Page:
Near the border stood a building that once housed border guards. “Of course there were little bribes,” Ernst told me. “cigarettes, sardines.” Sometimes the guards helped carry the children down the mountain. We had been told that Bricha guides didn’t allow refugees to carry lights, not only to be invisible to border guards but also so they could not see the plunging drop-offs beside the trail.
When the route over the Krimml Tauern became the only way to get people to Italy, the original idea was to take youth, not young children or pregnant mothers. “It didn’t turn out that way,” said Hanna Weis in the documentary film, From the Alps to the Ma’apilim Ship ‘Unafraid,’a Bricha Legacy Association film by Hanna Weiss and Miri Nahari, “People believed it was the only way to survive and reach the Land of Israel.”
In video footage of the original passage over the Alps, captured by filmmaker Meyer Levin, men carry children in their arms as they wade through knee-deep snow. Guides help people over streams and up steep inclines, many people bent over with effort or to stay hidden. Women help small children as they walk, slip, and crawl through the snow, and one couple collapses at the top of the Krimml Tauern, unwilling to go on—until another man appears in the frame, pulls them up, and puts the woman’s arm over his own shoulders as they start walking again.
Meyer captured this footage of the journey across Europe, not only through the Krimml Tauern, but through Italy and across the Mediterranean, where many ships were intercepted by the British and people were held in camps on Cyprus until Israel became an independent state in 1948. For some, the journey did not end until they could finally reach Israel. Some never arrived, calling on family connections and settling in other places, including the U.S.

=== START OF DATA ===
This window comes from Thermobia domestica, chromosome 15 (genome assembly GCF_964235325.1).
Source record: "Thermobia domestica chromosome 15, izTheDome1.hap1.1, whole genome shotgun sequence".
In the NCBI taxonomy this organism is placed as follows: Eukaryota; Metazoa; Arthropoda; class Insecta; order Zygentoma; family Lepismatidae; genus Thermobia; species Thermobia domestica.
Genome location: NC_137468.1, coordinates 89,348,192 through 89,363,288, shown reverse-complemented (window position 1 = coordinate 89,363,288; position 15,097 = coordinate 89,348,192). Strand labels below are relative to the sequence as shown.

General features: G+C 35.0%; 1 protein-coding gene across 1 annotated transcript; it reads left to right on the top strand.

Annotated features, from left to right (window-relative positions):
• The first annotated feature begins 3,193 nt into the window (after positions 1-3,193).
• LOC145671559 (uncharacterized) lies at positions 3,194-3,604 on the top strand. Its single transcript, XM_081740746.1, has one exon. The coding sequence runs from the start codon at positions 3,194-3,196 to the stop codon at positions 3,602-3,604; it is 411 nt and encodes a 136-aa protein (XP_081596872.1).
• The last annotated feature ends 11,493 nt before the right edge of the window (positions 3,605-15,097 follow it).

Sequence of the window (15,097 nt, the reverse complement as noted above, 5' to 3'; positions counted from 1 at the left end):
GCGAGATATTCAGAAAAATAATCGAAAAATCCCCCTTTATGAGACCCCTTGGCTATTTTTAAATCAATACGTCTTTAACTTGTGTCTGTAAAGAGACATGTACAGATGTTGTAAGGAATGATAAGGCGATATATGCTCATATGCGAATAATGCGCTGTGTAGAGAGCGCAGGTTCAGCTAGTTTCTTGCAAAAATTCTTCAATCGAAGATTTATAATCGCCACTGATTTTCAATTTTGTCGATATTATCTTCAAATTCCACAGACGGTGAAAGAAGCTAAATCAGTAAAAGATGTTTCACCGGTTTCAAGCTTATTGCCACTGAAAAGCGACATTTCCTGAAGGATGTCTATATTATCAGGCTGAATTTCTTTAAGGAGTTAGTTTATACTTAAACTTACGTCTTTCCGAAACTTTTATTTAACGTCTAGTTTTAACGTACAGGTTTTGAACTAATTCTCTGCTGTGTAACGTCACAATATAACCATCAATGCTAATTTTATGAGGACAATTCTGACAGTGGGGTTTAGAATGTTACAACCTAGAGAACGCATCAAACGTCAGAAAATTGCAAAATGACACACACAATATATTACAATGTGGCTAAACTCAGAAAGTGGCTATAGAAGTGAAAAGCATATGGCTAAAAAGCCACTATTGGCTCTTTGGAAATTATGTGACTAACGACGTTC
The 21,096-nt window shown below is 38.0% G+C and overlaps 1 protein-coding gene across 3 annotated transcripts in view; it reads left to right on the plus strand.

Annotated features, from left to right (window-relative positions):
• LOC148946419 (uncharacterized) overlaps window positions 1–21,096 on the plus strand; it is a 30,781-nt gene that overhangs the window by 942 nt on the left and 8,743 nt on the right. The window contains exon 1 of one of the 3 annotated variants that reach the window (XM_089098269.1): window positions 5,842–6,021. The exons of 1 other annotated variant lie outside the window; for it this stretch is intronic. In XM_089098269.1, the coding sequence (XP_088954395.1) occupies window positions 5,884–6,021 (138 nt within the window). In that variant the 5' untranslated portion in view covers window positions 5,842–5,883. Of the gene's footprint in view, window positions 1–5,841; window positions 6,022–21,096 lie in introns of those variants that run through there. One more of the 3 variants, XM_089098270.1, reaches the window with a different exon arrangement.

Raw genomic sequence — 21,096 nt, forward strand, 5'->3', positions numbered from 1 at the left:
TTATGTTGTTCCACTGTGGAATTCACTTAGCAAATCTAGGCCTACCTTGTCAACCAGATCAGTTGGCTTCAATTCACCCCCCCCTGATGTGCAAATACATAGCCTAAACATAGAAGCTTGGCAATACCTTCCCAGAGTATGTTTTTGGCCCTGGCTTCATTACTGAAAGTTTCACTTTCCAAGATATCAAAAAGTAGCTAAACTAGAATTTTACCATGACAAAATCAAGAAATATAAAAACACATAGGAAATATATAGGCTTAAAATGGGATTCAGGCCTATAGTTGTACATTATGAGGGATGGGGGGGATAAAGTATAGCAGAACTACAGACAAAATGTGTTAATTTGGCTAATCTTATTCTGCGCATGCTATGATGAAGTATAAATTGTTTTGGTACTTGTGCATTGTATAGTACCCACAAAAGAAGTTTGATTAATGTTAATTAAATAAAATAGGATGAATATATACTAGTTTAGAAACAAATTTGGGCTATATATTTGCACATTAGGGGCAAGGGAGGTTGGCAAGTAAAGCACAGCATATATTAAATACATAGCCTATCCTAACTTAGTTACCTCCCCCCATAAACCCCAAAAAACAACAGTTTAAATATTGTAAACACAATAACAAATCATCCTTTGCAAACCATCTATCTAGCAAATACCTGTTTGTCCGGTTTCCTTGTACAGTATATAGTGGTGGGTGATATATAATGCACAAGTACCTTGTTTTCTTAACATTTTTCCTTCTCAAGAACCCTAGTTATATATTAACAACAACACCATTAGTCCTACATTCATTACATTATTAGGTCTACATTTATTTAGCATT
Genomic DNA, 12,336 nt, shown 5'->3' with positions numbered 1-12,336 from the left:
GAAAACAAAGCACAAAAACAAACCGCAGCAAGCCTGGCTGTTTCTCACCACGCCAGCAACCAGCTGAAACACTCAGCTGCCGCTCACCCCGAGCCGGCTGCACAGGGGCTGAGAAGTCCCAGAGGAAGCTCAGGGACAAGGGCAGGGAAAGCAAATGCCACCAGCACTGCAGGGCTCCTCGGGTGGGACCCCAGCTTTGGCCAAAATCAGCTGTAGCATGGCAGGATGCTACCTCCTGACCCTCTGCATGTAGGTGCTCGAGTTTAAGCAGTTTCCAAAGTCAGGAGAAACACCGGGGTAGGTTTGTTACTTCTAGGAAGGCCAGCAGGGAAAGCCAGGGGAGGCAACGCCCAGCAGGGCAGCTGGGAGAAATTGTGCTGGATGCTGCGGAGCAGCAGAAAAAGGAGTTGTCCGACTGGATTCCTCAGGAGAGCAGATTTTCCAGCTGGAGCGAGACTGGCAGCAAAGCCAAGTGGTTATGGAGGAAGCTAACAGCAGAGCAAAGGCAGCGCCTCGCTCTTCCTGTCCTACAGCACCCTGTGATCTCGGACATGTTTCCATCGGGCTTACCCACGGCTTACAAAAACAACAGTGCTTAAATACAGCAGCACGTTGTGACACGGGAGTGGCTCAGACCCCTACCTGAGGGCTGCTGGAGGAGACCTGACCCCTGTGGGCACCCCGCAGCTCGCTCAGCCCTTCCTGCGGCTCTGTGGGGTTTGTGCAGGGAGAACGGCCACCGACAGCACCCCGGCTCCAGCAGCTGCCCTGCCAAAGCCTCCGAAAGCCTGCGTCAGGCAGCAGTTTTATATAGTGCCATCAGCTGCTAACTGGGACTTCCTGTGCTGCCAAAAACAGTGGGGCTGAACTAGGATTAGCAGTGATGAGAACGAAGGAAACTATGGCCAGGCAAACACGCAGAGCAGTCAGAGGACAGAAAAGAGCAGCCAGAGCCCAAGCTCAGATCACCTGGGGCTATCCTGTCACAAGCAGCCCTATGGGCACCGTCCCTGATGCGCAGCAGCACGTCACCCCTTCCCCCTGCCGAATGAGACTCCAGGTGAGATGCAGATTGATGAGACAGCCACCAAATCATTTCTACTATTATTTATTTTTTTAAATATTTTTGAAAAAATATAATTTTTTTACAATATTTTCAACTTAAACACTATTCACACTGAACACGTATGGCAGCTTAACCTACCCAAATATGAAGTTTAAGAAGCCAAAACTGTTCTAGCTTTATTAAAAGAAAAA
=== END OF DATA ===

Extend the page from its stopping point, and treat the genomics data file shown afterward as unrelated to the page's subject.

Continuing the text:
As I descended into Italy, I spoke with several other hikers who were not Jewish themselves but who felt their families had not done enough to stop the atrocities against Jews or who simply believed it was important to confront antisemitism by calling out a part of history that had been hidden for too long. The last section of trail was perhaps the most beautiful. The austere faces of the Alps were behind us, and the sun had come out. Wildflowers bloomed on cliffsides, opening like jewels at our feet, the verdant valley below gradually unfolding as we descended toward Kasern, where villagers had prepared a feast of local specialties and music was playing.
Even though my own family had no direct ties to the route through Krimml Tauern, retracing the path that survivors walked and taking in the thoughts and stories of people walking with me, I had a new awareness of the ways that we all, all over the world, carry remnants of the Holocaust with us. In celebrating this exodus and the guides who helped people over the mountain, I was reminded of the power of collective action, even in the face of hopelessness.
Featured image: The start of the hike. Photo credit: Erin Hughey-Commers.